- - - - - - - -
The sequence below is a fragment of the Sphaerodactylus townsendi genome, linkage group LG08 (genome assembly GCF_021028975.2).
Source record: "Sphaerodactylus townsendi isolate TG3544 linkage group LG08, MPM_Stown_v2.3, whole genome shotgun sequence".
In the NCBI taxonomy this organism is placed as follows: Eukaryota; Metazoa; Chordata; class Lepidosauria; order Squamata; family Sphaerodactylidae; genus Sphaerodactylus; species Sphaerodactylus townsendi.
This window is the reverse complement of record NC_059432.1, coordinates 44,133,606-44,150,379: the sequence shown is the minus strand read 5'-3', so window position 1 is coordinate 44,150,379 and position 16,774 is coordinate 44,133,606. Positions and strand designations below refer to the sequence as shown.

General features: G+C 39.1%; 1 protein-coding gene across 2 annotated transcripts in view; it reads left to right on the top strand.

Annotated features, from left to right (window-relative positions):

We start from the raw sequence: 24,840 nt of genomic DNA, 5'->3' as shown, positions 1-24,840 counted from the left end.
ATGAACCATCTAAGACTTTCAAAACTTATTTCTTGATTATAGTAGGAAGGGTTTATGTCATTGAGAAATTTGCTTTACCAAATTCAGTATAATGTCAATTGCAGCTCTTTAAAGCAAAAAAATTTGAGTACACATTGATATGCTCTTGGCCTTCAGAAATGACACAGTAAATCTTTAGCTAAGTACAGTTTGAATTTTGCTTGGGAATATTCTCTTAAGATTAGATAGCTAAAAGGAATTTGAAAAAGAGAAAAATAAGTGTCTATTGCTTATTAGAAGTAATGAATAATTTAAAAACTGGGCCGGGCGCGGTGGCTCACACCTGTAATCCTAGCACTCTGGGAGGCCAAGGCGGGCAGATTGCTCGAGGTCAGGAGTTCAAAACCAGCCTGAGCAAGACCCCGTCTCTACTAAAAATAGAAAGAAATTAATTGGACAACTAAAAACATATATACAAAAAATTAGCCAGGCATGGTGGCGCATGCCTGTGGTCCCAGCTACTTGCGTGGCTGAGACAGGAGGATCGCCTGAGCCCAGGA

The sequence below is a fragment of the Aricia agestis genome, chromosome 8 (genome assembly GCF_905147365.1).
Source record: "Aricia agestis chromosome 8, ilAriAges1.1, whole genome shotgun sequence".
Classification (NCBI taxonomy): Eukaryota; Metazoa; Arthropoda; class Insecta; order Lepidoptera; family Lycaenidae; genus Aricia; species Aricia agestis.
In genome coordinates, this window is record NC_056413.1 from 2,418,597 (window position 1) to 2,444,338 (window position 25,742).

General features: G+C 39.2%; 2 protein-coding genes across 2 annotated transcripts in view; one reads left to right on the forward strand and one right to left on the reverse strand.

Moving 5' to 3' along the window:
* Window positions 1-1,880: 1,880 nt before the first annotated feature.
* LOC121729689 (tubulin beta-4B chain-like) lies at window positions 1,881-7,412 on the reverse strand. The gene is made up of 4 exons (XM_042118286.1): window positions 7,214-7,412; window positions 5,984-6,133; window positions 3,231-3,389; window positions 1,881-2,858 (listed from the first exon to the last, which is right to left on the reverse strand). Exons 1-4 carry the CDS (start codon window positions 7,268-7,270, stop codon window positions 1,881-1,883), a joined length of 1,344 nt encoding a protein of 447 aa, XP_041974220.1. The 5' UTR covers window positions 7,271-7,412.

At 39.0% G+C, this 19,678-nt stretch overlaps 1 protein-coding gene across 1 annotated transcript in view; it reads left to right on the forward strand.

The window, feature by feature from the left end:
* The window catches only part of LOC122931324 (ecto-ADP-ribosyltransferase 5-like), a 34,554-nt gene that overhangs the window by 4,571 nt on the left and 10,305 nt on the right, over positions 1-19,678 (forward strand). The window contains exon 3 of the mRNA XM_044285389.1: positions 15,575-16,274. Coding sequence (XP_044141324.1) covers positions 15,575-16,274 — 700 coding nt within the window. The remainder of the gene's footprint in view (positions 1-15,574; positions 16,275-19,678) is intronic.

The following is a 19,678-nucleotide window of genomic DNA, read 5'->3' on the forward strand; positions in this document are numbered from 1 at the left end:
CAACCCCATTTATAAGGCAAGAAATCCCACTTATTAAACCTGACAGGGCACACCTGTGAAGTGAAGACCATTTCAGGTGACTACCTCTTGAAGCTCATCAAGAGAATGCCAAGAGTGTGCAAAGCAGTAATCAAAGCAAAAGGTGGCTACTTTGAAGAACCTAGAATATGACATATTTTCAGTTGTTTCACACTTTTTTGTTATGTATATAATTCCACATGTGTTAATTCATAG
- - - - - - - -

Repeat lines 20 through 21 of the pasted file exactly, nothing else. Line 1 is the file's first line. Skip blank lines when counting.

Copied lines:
The following is a 19,678-nucleotide window of genomic DNA, read 5'->3' on the forward strand; positions in this document are numbered from 1 at the left end:
CAACCCCATTTATAAGGCAAGAAATCCCACTTATTAAACCTGACAGGGCACACCTGTGAAGTGAAGACCATTTCAGGTGACTACCTCTTGAAGCTCATCAAGAGAATGCCAAGAGTGTGCAAAGCAGTAATCAAAGCAAAAGGTGGCTACTTTGAAGAACCTAGAATATGACATATTTTCAGTTGTTTCACACTTTTTTGTTATGTATATAATTCCACATGTGTTAATTCATAG